“Parents taught children to set goals and organize their lives methodically, to be self-reliant and shape their own destinies as individuals, to behave in accord with ethical standards, and to work diligently. They encouraged children to pursue careers in business and see virtue in capitalism’s open markets, to seek material success, to become upwardly mobile, to live modestly and frugally, to reinvest their wealth, to look toward the future and the ‘opportunities’ it offers, and to budget their time wisely.” (p. 40)

I notice that the typical American would interpret this list as inherently virtuous, without question. However, a Marxist would likely take issue with “virtue in capitalism’s open markets”, “reinvest their wealth”, and virtually everything in between. This speaks to the power of the Protestant/capitalist consolidation. This specific teaching is a significant phenomenon as it came to drive the motif of the young United States. If the colonists had been a majority of Catholics or Jews, might the trajectory of the United States played out differently? Perhaps it would’ve followed a path comparable to France or Spain or Italy?
The idea of the vocational calling restricts, rather than liberates, the working class. Because of the Protestant Ethic, an Appalachian man views his work in the coal mines as his duty or a woman believes that her duties are strictly limited to the household. People with few employment opportunities (via socioeconomic status, regional location, sex or ethnicity, etc.) can use the vocational calling to cope with their low standard of living. It is psychologically easier to accept an unquestioned task sent from above than it is to resent and reject how the system has failed you, your family, and your community. Capitalism inherently creates “losers” by design. The Protestant Ethic encourages both the rich and the poor to think that their assigned duties are justified, as they were predetermined by God. And a devout Christian is not to question God.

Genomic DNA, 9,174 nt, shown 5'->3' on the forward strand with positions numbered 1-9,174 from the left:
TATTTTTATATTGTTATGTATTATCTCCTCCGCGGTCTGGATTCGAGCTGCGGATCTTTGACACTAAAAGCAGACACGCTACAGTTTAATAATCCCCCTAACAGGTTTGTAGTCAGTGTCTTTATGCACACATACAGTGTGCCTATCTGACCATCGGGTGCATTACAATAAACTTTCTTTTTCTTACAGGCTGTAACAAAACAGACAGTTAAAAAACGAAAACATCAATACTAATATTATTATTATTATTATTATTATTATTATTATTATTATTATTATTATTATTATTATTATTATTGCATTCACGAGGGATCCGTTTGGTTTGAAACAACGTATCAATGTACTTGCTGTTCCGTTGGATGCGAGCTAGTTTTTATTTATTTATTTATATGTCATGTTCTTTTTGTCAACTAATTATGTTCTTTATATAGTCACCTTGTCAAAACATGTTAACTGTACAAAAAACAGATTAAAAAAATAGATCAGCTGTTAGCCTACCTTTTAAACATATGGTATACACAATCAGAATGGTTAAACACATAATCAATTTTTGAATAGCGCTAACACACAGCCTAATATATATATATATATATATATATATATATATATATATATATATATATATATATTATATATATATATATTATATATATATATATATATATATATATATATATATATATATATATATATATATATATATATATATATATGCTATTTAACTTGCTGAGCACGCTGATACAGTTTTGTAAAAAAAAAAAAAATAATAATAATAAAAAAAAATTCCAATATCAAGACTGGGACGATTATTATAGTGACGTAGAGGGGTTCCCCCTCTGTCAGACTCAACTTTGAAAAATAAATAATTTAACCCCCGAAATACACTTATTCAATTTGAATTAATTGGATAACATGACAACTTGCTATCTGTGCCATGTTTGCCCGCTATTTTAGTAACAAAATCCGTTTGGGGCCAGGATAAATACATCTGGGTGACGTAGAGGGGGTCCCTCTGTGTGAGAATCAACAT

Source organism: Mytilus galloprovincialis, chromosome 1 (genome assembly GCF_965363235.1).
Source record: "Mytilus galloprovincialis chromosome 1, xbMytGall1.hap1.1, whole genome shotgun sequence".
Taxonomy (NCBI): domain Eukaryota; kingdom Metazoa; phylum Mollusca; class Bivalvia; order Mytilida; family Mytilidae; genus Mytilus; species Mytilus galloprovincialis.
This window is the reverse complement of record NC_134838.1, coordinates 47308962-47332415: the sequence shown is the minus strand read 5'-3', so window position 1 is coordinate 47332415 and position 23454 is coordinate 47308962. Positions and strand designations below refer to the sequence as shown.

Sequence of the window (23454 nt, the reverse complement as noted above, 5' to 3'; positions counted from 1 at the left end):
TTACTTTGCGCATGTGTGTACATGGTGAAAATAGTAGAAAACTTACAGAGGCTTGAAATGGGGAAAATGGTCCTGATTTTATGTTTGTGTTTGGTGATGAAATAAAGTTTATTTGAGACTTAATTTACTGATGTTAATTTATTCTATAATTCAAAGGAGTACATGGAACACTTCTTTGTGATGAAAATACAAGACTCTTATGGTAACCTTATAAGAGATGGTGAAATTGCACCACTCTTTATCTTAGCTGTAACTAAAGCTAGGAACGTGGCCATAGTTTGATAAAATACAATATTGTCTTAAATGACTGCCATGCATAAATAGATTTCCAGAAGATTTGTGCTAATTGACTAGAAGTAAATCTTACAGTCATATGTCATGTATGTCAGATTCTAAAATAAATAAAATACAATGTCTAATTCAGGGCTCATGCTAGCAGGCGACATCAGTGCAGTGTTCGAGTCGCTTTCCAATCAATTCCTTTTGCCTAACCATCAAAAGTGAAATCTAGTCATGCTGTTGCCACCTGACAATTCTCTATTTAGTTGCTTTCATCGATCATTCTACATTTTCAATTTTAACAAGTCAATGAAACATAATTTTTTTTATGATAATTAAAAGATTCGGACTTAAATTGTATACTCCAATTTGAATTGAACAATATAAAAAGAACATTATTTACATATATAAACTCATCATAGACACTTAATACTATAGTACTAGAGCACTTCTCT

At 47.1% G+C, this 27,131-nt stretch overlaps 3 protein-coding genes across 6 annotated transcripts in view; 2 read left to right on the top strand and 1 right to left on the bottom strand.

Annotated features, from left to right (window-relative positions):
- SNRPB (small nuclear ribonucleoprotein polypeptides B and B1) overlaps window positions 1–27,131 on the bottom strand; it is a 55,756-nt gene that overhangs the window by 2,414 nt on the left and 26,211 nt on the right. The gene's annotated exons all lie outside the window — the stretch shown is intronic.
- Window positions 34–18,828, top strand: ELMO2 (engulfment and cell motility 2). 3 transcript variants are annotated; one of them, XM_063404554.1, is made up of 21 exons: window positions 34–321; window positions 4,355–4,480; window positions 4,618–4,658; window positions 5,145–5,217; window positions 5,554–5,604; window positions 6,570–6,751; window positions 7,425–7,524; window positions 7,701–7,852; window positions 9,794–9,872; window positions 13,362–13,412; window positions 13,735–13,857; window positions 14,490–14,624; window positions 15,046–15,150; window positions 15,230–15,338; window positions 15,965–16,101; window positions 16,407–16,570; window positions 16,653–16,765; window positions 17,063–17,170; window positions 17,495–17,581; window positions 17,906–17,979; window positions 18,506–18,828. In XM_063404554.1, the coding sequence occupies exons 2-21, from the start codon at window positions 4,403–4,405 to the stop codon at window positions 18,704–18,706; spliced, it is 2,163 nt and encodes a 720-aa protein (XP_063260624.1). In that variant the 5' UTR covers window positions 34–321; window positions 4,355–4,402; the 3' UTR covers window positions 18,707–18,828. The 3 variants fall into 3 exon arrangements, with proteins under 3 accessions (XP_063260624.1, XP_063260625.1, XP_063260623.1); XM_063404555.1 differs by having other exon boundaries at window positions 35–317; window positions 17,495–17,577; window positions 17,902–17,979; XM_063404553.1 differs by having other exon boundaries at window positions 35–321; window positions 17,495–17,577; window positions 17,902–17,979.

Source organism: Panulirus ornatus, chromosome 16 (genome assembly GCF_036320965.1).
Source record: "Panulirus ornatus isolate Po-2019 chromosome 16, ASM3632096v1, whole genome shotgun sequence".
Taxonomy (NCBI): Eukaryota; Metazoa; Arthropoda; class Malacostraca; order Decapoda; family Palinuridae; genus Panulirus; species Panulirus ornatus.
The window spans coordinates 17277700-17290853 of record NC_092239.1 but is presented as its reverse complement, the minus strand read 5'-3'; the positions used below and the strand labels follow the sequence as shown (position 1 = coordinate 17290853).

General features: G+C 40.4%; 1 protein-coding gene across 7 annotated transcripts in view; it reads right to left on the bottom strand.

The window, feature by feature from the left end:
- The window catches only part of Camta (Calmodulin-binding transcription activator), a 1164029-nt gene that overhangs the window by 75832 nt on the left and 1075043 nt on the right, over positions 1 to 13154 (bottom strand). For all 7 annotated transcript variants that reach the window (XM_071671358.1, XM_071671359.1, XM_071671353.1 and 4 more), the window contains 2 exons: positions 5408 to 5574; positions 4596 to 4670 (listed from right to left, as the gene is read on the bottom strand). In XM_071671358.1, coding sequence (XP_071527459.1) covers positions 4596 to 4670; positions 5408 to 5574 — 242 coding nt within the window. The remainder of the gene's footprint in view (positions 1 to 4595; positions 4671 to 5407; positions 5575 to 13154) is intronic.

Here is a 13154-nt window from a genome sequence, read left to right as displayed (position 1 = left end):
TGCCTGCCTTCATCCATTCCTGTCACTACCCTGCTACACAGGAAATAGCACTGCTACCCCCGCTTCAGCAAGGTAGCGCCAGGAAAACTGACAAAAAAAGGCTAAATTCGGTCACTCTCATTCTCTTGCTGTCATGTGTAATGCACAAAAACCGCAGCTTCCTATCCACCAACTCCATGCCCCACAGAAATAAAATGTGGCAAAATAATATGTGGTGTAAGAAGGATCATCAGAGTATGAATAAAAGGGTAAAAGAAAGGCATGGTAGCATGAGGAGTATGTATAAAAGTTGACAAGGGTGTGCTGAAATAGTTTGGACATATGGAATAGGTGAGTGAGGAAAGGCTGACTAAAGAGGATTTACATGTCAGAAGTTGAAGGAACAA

Weber perceived the Protestant Ethic to be a product of motivated reasoning for the upper class.
“It is clear that this style of life is very closely related to the self-justification that is customary for bourgeois acquisition: profit and property appear not as ends in themselves but as indications of personal ability. Here has been attained the union of religious postulate and bourgeois style of life that promotes capitalism.” (p. 41).

Anyone who is vaguely familiar with Christianity knows that its teachings deeply condemn a lifestyle of excess and materialism. Mark 10:25 clearly states: “It is easier for a camel to go through the eye of a needle, than for a rich man to enter into the kingdom of God.” Not only does this not leave room for alternate interpretation, but it is repeated again in Matthew 19:24. Jesus of Nazareth was, for all intents and purposes, a hippie. Surprisingly, Protestantism is the sect that actively engages in reading the Bible (compared to Catholicism), so how can such literature leave their Protestant Ethic unscathed? My finding is that, it is because vocational callings are candy to the upper class and poison to everyone else.